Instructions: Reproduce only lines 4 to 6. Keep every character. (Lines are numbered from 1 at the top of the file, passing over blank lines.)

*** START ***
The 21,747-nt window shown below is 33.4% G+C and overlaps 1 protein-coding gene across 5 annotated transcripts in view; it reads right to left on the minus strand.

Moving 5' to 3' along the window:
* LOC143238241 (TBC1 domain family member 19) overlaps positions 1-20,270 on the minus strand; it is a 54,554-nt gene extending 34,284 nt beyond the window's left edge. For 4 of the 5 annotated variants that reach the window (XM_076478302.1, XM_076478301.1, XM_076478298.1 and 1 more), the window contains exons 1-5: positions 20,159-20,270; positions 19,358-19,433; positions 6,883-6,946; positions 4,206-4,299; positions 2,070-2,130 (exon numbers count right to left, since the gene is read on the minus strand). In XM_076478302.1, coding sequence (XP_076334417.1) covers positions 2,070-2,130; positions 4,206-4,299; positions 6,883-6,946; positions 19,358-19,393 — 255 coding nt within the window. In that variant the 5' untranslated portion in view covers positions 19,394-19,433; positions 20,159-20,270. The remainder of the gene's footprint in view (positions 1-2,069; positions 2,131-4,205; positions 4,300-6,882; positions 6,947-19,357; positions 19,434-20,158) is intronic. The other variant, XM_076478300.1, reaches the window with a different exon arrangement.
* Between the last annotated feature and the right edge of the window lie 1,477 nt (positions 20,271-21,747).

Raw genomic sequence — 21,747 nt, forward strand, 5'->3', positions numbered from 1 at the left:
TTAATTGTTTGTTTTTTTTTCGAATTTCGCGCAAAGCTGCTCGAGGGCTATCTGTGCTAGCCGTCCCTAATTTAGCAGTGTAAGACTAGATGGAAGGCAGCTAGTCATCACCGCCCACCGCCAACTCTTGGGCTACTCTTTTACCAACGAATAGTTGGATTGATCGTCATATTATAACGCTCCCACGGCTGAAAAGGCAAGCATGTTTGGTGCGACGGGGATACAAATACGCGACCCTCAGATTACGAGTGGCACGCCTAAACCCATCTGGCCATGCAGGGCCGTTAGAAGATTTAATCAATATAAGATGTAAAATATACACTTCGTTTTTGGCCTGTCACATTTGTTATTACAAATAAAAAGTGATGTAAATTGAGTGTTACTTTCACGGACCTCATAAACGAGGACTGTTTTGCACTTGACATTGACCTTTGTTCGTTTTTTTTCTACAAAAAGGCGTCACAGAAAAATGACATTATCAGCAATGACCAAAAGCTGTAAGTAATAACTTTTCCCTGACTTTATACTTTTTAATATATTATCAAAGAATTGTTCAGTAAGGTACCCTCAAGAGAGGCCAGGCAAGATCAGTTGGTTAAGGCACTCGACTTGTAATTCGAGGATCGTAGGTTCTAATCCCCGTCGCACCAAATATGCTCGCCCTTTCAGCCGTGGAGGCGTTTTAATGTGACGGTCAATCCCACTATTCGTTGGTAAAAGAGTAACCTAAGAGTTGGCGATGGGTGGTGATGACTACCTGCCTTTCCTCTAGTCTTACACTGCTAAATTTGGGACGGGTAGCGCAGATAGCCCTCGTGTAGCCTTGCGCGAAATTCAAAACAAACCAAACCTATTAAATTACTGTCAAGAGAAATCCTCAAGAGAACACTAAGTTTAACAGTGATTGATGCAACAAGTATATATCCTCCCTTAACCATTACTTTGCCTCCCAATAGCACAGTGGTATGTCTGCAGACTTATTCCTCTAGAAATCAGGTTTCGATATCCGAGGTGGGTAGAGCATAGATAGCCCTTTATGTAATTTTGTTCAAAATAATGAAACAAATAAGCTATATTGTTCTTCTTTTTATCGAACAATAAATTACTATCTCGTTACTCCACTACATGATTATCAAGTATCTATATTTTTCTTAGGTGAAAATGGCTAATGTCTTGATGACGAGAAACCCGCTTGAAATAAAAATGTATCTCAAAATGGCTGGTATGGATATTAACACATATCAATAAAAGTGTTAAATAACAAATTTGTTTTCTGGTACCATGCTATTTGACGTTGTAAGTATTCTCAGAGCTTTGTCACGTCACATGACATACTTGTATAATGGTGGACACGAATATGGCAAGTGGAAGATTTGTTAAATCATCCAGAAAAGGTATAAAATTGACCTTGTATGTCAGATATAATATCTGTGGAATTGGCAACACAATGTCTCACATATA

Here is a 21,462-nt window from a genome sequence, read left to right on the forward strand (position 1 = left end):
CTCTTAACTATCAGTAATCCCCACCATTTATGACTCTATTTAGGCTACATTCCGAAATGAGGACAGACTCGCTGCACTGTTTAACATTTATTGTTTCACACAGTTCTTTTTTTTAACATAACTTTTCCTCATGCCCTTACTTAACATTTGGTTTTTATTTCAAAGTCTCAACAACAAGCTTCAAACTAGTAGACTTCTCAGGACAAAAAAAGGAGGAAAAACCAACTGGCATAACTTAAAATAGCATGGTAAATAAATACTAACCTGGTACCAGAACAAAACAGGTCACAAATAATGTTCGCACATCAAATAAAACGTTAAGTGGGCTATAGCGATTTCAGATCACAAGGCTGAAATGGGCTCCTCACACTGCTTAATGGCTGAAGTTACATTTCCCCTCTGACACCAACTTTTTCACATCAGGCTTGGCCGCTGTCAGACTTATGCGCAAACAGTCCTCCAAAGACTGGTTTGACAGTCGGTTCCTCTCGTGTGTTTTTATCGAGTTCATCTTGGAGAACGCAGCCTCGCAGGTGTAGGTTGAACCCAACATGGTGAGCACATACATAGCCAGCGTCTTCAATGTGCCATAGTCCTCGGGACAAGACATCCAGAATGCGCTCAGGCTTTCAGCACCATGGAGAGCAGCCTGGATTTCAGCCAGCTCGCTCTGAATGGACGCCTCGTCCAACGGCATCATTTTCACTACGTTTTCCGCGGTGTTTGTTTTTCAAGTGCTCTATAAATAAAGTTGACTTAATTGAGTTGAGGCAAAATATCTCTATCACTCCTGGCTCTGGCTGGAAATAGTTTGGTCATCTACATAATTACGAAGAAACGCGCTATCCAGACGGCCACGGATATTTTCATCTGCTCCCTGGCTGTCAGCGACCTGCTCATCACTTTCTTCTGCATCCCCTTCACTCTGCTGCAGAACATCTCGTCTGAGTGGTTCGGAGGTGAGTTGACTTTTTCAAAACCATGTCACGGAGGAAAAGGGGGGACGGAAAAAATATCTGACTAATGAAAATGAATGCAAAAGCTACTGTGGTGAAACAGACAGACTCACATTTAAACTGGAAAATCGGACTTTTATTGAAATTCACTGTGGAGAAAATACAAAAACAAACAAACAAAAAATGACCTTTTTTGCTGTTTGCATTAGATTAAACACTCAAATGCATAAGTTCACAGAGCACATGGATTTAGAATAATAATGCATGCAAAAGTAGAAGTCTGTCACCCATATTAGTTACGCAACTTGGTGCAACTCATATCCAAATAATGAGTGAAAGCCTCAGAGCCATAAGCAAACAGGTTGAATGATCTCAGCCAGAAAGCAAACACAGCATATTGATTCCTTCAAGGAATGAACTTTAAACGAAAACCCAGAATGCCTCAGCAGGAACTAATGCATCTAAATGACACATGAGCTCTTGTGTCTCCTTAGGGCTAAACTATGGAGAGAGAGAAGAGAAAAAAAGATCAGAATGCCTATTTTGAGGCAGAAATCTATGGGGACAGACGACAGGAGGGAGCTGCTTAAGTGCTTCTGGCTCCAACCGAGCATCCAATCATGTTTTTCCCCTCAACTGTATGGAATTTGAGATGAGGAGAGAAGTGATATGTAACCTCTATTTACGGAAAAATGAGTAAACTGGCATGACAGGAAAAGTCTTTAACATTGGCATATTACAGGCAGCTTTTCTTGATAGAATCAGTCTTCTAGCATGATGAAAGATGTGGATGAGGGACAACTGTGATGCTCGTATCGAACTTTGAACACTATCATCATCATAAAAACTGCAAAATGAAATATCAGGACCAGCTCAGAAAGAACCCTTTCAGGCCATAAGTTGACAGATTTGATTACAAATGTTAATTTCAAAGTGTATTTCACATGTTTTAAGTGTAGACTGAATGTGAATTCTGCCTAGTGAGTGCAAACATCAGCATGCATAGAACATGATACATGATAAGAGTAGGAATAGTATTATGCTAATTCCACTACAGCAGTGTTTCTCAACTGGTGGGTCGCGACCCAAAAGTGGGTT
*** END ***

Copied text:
* Between the last annotated feature and the right edge of the window lie 1,477 nt (positions 20,271-21,747).

Raw genomic sequence — 21,747 nt, forward strand, 5'->3', positions numbered from 1 at the left:
TTAATTGTTTGTTTTTTTTTCGAATTTCGCGCAAAGCTGCTCGAGGGCTATCTGTGCTAGCCGTCCCTAATTTAGCAGTGTAAGACTAGATGGAAGGCAGCTAGTCATCACCGCCCACCGCCAACTCTTGGGCTACTCTTTTACCAACGAATAGTTGGATTGATCGTCATATTATAACGCTCCCACGGCTGAAAAGGCAAGCATGTTTGGTGCGACGGGGATACAAATACGCGACCCTCAGATTACGAGTGGCACGCCTAAACCCATCTGGCCATGCAGGGCCGTTAGAAGATTTAATCAATATAAGATGTAAAATATACACTTCGTTTTTGGCCTGTCACATTTGTTATTACAAATAAAAAGTGATGTAAATTGAGTGTTACTTTCACGGACCTCATAAACGAGGACTGTTTTGCACTTGACATTGACCTTTGTTCGTTTTTTTTCTACAAAAAGGCGTCACAGAAAAATGACATTATCAGCAATGACCAAAAGCTGTAAGTAATAACTTTTCCCTGACTTTATACTTTTTAATATATTATCAAAGAATTGTTCAGTAAGGTACCCTCAAGAGAGGCCAGGCAAGATCAGTTGGTTAAGGCACTCGACTTGTAATTCGAGGATCGTAGGTTCTAATCCCCGTCGCACCAAATATGCTCGCCCTTTCAGCCGTGGAGGCGTTTTAATGTGACGGTCAATCCCACTATTCGTTGGTAAAAGAGTAACCTAAGAGTTGGCGATGGGTGGTGATGACTACCTGCCTTTCCTCTAGTCTTACACTGCTAAATTTGGGACGGGTAGCGCAGATAGCCCTCGTGTAGCCTTGCGCGAAATTCAAAACAAACCAAACCTATTAAATTACTGTCAAGAGAAATCCTCAAGAGAACACTAAGTTTAACAGTGATTGATGCAACAAGTATATATCCTCCCTTAACCATTACTTTGCCTCCCAATAGCACAGTGGTATGTCTGCAGACTTATTCCTCTAGAAATCAGGTTTCGATATCCGAGGTGGGTAGAGCATAGATAGCCCTTTATGTAATTTTGTTCAAAATAATGAAACAAATAAGCTATATTGTTCTTCTTTTTATCGAACAATAAATTACTATCTCGTTACTCCACTACATGATTATCAAGTATCTATATTTTTCTTAGGTGAAAATGGCTAATGTCTTGATGACGAGAAACCCGCTTGAAATAAAAATGTATCTCAAAATGGCTGGTATGGATATTAACACATATCAATAAAAGTGTTAAATAACAAATTTGTTTTCTGGTACCATGCTATTTGACGTTGTAAGTATTCTCAGAGCTTTGTCACGTCACATGACATACTTGTATAATGGTGGACACGAATATGGCAAGTGGAAGATTTGTTAAATCATCCAGAAAAGGTATAAAATTGACCTTGTATGTCAGATATAATATCTGTGGAATTGGCAACACAATGTCTCACATATA